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Pakistan to elect new president on September 6

Pakistan to elect new president on September 6

Pakistan will hold a presidential election on September 6 to pick a successor to Pervez Musharraf, who resigned this week to avoid impeachment charges, the election commission said yesterday.
The announcement came as a key member of the feuding coalition government extended his deadline for the reinstatement of judges sacked by Musharraf last year, an issue that threatens to tear apart the ruling alliance.
A double Taliban suicide bombing at Pakistan's biggest weapons factory on Thursday, the deadliest ever attack on a Pakistani military site, has put fresh pressure on the coalition to end its bickering.
"Presidential elections will be held on September 6. The nomination papers can be filed from August 26," election commission secretary Kanwar Dilshad told a news conference.
Under Pakistan's constitution, the new president must be elected by a simultaneous sitting of the upper and lower houses of the national parliament and the country's four provincial assemblies, he said.
Asif Ali Zardari, the widower of slain former premier Benazir Bhutto and now leader of her Pakistan People's Party, is the frontrunner for the presidency after the party's MPs urged him to stand for the post.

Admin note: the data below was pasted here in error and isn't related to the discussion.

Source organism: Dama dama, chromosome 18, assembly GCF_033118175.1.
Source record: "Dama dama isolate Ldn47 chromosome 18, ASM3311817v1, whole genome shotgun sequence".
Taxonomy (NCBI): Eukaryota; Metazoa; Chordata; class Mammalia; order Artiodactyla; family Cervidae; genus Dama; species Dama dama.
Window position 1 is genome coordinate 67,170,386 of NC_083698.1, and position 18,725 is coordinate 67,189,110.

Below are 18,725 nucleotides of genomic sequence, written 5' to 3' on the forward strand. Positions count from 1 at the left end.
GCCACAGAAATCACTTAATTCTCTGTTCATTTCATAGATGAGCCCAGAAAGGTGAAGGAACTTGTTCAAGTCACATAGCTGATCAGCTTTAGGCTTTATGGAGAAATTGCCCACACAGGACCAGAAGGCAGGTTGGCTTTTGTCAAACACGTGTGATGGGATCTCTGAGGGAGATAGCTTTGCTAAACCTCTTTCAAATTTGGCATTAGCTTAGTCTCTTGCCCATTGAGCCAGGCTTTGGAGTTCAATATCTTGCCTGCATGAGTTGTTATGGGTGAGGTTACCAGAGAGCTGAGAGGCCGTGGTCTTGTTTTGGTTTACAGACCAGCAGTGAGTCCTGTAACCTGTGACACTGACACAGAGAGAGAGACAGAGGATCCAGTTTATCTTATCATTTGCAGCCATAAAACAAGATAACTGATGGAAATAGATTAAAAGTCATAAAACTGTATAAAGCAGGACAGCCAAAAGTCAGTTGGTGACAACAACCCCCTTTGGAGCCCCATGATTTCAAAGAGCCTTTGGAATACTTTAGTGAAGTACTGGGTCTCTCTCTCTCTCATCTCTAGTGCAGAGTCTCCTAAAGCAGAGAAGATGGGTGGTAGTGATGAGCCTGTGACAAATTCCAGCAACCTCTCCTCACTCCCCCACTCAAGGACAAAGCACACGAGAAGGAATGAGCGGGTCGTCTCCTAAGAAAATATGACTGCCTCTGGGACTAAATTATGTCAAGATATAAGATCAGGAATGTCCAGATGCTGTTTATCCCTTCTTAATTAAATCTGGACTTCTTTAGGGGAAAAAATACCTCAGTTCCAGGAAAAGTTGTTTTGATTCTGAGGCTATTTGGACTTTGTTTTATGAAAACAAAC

The PPP, which won the most seats in elections in February, is expected to formally nominate its candidate at a meeting of its central leadership later yesterday.
But it is also embroiled in a critical dispute with Nawaz Sharif, another ex-prime minister, over the restoration of the judges whom Musharraf deposed under a state of emergency last year.
Sharif pushed back his deadline for the judges to get their jobs back until Wednesday next week, having previously threatened to quit the coalition if they were not restored by yesterday.
But there was no immediate comment from Zardari or the PPP. A resolution would require its support, but it has shown no sign yet of keeping the pledge that it made in May to restore the judges.
The fate of the 60 judges, including the chief justice, who were deposed by Musharraf under emergency rule in November, has become a political sticking point with crucial repercussions for the coalition.


Updated : 2021-05-06 11:56 GMT+08:00